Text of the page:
For up-and-coming businesses, there are few technologies that can provide a necessary boost to productivity, customer relations and global reach. But one technology does just that, all while reducing a company's operating costs. It sounds too good to be true, but Voice over Internet Protocol or VoIP has that kind of groundbreaking potential.
Small businesses that invest in VoIP will find that the system is often less expensive than standard phone providers, especially given the platform's ability to communicate with clients in different parts of the world without enhanced coverage costs. All that a company needs to figure out is how to implement the VoIP system, and it will be on its way to clear, convenient and cost-effective interfacing with clients.
Be a smart consumer
First and foremost, any business looking to add VoIP to its operations should think as a consumer. There are a number of platforms available with various features, costs, benefits and drawbacks. As a result, companies should make every effort to find the best service provider for them and recognize the key differences from one to the next.
- Do your research. These days, there is no excuse to go into any purchase uninformed. Plenty of resources are available online that allow businesses to compare different VoIP services. Additionally, companies should educate themselves on how VoIP works and how it can be deployed within their existing office. Generally, companies that stand to benefit the most are the ones with locations and clients across the world. But there are feature that can benefit a wide variety of businesses.
- Know what you need. Different businesses will have different needs, and a VoIP system that is ideal for one company may be too much or too little for another. Because VoIP offers so much versatility, it is important to understand exactly what it is the platform can do and whether or not your business needs a robust package or a basic one. TechRepublic listed some of the more advanced VoIP tools. These include a system that allows users to unlock the front door through the phone, hold music, and voice to email transcription. Depending on the needs of the company, these features might be too much or just enough.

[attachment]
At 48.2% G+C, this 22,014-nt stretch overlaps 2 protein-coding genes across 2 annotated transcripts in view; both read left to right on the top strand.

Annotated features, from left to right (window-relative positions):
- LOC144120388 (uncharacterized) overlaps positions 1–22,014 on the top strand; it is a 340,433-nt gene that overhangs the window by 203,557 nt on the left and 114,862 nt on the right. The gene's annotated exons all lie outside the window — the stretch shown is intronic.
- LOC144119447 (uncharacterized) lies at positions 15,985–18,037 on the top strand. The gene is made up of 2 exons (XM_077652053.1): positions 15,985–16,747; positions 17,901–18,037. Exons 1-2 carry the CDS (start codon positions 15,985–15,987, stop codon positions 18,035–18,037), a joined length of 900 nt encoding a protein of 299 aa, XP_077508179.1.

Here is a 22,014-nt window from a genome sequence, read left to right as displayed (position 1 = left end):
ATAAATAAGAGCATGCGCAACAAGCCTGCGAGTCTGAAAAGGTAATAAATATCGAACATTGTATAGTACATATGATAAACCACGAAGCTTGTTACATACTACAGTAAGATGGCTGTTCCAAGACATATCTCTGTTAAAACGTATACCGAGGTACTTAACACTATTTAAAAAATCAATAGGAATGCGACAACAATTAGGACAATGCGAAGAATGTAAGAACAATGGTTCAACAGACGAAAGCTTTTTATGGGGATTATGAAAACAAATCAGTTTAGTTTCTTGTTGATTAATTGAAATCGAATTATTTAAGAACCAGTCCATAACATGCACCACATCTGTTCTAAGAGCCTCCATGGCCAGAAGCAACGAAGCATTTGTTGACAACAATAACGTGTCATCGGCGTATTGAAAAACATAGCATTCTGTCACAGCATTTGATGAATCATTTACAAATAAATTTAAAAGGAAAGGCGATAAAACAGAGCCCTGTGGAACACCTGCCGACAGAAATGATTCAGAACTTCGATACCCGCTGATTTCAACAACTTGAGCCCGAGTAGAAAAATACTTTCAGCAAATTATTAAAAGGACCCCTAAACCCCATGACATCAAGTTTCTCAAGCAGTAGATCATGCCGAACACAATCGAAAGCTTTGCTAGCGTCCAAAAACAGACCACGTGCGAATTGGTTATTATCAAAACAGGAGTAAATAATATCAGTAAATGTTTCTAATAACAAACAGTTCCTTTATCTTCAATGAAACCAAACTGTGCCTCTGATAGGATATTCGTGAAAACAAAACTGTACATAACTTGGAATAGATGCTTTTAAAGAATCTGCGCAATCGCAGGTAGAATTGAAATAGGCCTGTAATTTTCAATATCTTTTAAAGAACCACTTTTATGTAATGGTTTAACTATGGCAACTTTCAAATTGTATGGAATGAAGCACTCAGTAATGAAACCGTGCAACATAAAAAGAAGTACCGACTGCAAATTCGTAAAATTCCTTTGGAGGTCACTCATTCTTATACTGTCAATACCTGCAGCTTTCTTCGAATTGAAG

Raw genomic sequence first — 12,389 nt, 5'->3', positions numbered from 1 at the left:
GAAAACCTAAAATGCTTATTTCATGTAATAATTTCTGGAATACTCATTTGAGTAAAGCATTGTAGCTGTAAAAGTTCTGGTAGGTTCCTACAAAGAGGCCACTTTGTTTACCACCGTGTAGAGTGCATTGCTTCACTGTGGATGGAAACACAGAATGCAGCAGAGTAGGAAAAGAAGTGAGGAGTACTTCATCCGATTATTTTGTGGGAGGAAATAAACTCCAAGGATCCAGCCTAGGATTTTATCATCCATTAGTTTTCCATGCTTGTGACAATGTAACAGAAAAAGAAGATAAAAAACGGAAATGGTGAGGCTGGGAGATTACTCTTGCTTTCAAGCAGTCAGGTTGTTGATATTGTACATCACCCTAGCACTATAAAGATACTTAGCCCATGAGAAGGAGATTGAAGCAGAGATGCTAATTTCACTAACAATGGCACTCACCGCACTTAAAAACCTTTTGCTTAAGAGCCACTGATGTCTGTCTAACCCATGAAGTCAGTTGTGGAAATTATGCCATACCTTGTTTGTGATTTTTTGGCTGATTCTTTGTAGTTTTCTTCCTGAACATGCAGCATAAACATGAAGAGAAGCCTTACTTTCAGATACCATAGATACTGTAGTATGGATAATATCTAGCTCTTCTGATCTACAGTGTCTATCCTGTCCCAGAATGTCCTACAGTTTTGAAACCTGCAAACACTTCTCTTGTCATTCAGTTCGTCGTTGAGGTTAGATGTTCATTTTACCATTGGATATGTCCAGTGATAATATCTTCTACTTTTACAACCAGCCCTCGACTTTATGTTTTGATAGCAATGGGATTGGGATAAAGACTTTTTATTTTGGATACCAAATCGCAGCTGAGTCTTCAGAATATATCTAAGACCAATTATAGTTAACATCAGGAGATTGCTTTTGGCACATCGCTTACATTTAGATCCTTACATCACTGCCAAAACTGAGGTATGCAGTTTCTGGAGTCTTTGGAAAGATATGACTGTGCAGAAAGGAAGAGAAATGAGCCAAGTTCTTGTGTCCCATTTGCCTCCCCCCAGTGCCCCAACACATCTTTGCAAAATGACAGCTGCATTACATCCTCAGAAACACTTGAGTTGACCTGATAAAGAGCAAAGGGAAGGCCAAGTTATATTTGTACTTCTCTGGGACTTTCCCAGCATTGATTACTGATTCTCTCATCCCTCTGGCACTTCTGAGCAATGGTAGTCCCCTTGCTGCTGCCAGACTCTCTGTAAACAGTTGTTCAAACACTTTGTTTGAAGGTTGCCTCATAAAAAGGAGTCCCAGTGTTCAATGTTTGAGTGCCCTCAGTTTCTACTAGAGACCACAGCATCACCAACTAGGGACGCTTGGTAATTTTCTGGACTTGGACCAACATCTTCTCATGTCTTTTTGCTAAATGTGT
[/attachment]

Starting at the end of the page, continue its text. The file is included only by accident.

- Compare costs. In general, VoIP is a less costly way to make calls than traditional phone services or cellular coverage, especially for long-distance calls, according to PC World. Not only that, there is also less hardware to buy and maintain, fewer contracts – VoIP often requires no contract whatsoever – and sometimes, free calls to coworkers. But that doesn't mean that every system is dirt cheap. You should understand the different pricing options and be aware of potential fees.
- Understand the drawbacks. No system is perfect, and while VoIP is often a better option than standard phone systems, it is not without its issues. Chief among these is the difficulty a company faces in the event of a power outage. Some platforms reroute calls to mobile phones, or automatically go to voicemail, but those are not always great solutions. Plus, calls to countries with questionable Internet service can be difficult.
Like any investment, choosing a VoIP provider is no small decision. While many services offer similar benefits, each one is different. But with the proper research, companies can choose the platform that best suits their needs and transition into the modern age of telecommunications.
Telecom industry piece brought to you by Marlin Equipment Finance, leaders in telecommunications equipment financing. Marlin is a nationwide provider of equipment financing solutions supporting equipment suppliers and manufacturers in the security, food services, healthcare, information technology, office technology and telecommunications sectors.